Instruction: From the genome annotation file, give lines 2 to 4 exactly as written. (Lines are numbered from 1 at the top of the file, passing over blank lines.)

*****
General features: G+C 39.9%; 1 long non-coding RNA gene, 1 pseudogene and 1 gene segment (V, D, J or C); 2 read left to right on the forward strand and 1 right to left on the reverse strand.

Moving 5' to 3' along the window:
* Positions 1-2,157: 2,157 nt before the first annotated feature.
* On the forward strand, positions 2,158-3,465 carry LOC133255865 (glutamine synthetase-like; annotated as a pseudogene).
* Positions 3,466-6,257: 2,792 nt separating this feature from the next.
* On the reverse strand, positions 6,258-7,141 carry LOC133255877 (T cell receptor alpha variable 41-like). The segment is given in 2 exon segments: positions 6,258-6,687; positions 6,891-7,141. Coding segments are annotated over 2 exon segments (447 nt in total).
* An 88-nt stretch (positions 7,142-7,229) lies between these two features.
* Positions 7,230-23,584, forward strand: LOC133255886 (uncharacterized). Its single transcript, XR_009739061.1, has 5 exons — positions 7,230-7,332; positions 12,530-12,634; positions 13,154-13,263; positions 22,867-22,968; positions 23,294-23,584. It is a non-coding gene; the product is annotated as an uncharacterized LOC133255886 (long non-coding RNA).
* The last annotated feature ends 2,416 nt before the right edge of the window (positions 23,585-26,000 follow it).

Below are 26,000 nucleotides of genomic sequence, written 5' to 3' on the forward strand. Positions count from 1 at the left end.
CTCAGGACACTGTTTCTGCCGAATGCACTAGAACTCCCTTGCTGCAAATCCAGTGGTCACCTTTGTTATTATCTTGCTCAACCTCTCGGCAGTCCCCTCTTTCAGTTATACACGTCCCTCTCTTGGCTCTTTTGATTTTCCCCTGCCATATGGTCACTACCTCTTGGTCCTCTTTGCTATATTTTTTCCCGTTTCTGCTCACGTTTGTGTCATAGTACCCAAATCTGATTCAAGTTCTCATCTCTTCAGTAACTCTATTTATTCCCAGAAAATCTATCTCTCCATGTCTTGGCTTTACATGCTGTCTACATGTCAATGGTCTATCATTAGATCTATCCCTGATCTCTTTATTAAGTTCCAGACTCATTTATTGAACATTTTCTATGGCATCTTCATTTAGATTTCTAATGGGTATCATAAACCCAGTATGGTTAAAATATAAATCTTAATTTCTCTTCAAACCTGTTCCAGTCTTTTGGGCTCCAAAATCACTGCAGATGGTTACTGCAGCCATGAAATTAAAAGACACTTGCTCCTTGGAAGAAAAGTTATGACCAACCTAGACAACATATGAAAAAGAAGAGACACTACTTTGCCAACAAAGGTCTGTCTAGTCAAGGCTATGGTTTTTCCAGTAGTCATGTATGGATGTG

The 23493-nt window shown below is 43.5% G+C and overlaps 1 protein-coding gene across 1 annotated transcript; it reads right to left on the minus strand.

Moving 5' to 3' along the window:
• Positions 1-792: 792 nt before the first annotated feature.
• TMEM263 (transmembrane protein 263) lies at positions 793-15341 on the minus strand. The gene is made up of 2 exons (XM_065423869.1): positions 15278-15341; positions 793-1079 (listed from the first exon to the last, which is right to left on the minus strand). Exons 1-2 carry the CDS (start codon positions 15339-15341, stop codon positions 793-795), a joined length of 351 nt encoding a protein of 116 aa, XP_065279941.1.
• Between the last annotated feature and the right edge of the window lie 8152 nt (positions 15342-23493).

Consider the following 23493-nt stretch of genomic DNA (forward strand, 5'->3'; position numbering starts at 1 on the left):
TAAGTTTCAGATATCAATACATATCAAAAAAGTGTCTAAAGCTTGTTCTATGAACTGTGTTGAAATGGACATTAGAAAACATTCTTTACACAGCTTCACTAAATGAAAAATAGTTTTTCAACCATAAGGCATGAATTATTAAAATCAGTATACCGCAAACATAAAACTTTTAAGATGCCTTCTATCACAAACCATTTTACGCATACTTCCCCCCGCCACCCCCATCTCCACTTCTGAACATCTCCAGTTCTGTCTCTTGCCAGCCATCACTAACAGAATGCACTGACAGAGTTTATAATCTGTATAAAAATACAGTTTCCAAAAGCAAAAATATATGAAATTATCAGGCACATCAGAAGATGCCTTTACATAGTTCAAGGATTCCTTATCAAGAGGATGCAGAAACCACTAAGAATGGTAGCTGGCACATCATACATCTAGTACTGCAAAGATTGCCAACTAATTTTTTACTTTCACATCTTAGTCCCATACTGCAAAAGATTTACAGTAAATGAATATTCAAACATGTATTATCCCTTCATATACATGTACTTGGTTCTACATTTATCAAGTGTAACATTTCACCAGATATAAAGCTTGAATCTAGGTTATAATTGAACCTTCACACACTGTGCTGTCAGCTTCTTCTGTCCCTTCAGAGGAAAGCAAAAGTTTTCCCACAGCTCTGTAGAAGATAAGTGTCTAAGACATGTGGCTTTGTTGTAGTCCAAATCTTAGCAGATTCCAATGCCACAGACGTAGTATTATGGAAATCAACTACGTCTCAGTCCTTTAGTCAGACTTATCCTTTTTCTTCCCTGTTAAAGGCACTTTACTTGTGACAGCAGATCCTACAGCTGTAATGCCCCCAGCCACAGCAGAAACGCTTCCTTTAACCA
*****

Moving 5' to 3' along the window:
* Positions 1-2,157: 2,157 nt before the first annotated feature.
* On the forward strand, positions 2,158-3,465 carry LOC133255865 (glutamine synthetase-like; annotated as a pseudogene).